Too many times we look for what is big in our lives and don't cherish the little miracles that count up to so much. It's easy to focus on one negative thing and have that negate a hundred other positive things. So my mission is to focus on the positive and enjoy the blessings that God gave me for which I am thankful.
One such blessing is going to the bookstore and seeing my book, Cradle of Secrets, for sale on the shelf. As I stood in the bookstore and signed copies of my book, one reader saw what I was doing and although she'd never read a Steeple Hill book, she came up to me and asked if I could sign a copy for her. She loved reading in the evening because her husband works nights and she wanted something special to read to keep her from missing him while he was gone. My book was it. I was flattered and signed a book for her. It was nice to see her face and know, that like her, a book represents a source of pleasure, relaxation and inspiration. And I love autographed books. They become my keepers.
For those of you who do not have a copy of Cradle of Secrets yet and would like a signed copy, I'll be doing a virtual signing right on this blog. Simply send $8.00 (cost of the book plus shipping) to LisaMondello@aol.com through Paypal along with your address and who you want the book signed to and I will get the book right out to you. Signed books are wonderful to give away as gifts to friends, to use as stocking stuffers or for a grab bag gift for your office party.
If you've already read Cradle of Secrets, drop me a line and let me know what you thought of the book. I've heard from so many wonderful readers who enjoyed the book and desperately wanted to know if there was a sequel. As I've said before, yes there is! Her Only Protector will be in stores August 2008!
I look forward to "seeing" you at the virtual signing. Many Blessings, Lisa
Thursday, November 15, 2007
Your main characters tend to be people who have life going their way and then life intervenes in a dramatic way and they are stripped of the things that matter to them. Did you follow that in Try Dying? Why? What do you hope people will see as your characters walk through those valleys?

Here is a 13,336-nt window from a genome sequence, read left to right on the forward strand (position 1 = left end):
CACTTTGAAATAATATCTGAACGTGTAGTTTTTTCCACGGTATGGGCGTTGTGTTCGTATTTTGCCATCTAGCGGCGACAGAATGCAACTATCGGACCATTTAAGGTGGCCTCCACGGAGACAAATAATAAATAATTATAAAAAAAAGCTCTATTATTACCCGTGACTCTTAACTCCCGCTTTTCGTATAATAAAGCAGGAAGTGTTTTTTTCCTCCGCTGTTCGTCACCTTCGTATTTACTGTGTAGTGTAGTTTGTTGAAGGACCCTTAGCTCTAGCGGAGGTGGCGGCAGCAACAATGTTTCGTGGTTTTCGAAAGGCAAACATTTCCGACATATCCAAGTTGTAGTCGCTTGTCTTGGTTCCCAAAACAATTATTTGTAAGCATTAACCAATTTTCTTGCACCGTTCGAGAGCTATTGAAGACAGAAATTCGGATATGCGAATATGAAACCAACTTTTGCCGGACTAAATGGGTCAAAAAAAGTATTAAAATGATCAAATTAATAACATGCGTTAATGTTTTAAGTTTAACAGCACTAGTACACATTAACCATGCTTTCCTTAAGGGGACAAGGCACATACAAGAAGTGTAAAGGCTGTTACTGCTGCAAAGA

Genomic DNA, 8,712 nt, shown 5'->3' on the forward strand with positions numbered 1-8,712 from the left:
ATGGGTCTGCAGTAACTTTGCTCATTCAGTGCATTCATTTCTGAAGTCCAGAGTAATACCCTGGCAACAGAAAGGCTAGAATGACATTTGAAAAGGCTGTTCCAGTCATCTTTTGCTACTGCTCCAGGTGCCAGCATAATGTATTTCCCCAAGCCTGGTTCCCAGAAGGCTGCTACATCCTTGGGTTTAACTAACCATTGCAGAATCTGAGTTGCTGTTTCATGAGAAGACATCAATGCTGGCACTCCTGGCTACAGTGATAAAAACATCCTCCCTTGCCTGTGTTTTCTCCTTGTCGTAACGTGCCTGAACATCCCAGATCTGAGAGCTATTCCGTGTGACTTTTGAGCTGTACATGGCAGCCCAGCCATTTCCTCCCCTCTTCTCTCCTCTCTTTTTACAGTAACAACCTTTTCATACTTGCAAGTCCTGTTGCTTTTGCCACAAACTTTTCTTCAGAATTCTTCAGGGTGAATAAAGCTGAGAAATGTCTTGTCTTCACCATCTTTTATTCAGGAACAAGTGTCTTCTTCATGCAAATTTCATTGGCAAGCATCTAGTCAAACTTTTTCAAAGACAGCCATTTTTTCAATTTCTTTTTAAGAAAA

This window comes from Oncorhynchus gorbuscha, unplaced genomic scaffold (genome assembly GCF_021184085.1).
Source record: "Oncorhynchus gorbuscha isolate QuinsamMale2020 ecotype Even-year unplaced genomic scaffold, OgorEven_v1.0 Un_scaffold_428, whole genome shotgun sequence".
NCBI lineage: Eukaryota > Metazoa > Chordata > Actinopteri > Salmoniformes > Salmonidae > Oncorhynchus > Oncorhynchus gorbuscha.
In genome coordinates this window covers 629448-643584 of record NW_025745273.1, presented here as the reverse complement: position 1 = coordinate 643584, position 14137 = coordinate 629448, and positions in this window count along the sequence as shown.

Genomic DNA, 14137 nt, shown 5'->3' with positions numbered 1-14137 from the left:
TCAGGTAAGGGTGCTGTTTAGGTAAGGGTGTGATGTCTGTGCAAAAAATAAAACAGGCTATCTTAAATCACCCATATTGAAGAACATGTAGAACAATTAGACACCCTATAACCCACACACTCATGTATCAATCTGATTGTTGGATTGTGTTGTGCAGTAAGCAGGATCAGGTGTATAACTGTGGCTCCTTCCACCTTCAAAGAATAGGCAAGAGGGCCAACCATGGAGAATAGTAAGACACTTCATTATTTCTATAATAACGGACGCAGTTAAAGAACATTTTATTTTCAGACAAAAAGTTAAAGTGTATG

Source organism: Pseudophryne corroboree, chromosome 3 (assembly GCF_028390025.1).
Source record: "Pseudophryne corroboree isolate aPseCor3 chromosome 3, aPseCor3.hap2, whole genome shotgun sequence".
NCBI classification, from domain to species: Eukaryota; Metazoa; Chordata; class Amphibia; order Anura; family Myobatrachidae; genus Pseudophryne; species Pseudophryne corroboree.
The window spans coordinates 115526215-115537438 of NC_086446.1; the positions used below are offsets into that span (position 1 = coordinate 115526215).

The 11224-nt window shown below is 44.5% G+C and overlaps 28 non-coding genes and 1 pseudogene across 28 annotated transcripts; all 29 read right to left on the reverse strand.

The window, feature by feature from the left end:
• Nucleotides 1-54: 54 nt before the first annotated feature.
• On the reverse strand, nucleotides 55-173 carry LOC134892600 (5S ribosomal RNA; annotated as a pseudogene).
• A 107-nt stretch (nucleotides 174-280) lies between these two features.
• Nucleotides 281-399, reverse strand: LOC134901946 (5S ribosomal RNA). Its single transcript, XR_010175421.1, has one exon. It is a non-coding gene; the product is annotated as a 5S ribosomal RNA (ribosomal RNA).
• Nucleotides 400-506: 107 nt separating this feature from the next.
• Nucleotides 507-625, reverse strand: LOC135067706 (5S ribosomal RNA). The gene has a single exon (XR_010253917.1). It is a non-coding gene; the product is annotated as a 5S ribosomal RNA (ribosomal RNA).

I've always been taken by the story of the innocent man who, through no fault of his own, gets caught up in life threatening trouble. One of my favorite movie directors is Alfred Hitchcock, and he repeats that theme over and over.
It does seem to mirror how we have to handle life sometimes. Not necessarily life threatening things, but various challenges. Suspense writing gives me a chance to explore this, and perhaps give people hope.
I think the best fiction does that. The kind of fiction I like to read and write, at least.
How did you create the what if/main idea for Try Dying?
It started with a news item I read one day. A bizarre thing. A man shot his wife, then drove to a freeway overpass in L.A. and got out and shot himself. His body fell 100 feet to the freeway below, and hit a car, killing the driver.
For some reason this incident wouldn't leave me alone. I started to ask what would happen if the person in the car did not die from the fall, but was killed by someone else at the scene? Why would such a thing happen?
Then I asked, who might this driver be? I made it a woman, the fiance of a hot young lawyer. That lawyer became my Lead character, and that's how the whole thing started.
One thing I'm learning is that I learn something with each story I craft. What did you learn from Ty Buchanan as you were writing his story?
I think I learned to trust what was happening inside the character more. There was a temptation to tone it down, but I think his inner life wouldn't have been as real if I did. He is going through hell in this book. That affects him. But it also makes him stronger.
I understand that Try Dying is targeted at filling a hole in the secular bookstores for good, clean legal thrillers. How did you get a vision for addressing that niche? And what has you most excited about this new market?
I do think that secular thrillers, many of them, have taken a very dark turn. I don't find that necessary. I think back on the film noirs of the 1940s, my favorite period, and the crime novels of the 50s. They didn't need to be explicit to set a mood and hook the readers.
I think there is a huge audience out there looking for this kind of book now. That's what I hope to provide.
Time for a fun question. If you could pack up your family and go anywhere in the world, where would you head? Why?